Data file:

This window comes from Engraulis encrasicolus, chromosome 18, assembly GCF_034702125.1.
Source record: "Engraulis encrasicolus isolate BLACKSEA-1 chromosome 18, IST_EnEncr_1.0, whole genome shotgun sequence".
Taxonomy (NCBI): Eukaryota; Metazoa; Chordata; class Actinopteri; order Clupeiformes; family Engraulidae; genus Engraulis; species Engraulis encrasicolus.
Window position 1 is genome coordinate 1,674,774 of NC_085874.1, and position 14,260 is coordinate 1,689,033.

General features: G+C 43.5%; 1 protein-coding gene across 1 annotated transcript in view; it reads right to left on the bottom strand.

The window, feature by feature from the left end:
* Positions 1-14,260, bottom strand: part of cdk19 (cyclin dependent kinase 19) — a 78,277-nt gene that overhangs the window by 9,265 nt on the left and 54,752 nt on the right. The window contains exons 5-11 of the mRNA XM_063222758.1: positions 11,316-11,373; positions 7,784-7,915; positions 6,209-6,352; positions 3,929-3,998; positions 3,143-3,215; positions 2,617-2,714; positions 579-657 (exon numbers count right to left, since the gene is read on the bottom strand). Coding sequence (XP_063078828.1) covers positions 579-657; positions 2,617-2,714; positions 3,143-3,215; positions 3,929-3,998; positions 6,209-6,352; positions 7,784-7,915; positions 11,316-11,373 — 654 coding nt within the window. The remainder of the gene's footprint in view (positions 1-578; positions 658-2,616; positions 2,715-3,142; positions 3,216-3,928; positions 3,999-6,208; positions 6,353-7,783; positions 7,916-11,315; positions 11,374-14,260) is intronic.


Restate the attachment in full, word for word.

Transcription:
This window comes from Engraulis encrasicolus, chromosome 18, assembly GCF_034702125.1.
Source record: "Engraulis encrasicolus isolate BLACKSEA-1 chromosome 18, IST_EnEncr_1.0, whole genome shotgun sequence".
Taxonomy (NCBI): Eukaryota; Metazoa; Chordata; class Actinopteri; order Clupeiformes; family Engraulidae; genus Engraulis; species Engraulis encrasicolus.
Window position 1 is genome coordinate 1,674,774 of NC_085874.1, and position 14,260 is coordinate 1,689,033.

General features: G+C 43.5%; 1 protein-coding gene across 1 annotated transcript in view; it reads right to left on the bottom strand.

The window, feature by feature from the left end:
* Positions 1-14,260, bottom strand: part of cdk19 (cyclin dependent kinase 19) — a 78,277-nt gene that overhangs the window by 9,265 nt on the left and 54,752 nt on the right. The window contains exons 5-11 of the mRNA XM_063222758.1: positions 11,316-11,373; positions 7,784-7,915; positions 6,209-6,352; positions 3,929-3,998; positions 3,143-3,215; positions 2,617-2,714; positions 579-657 (exon numbers count right to left, since the gene is read on the bottom strand). Coding sequence (XP_063078828.1) covers positions 579-657; positions 2,617-2,714; positions 3,143-3,215; positions 3,929-3,998; positions 6,209-6,352; positions 7,784-7,915; positions 11,316-11,373 — 654 coding nt within the window. The remainder of the gene's footprint in view (positions 1-578; positions 658-2,616; positions 2,715-3,142; positions 3,216-3,928; positions 3,999-6,208; positions 6,353-7,783; positions 7,916-11,315; positions 11,374-14,260) is intronic.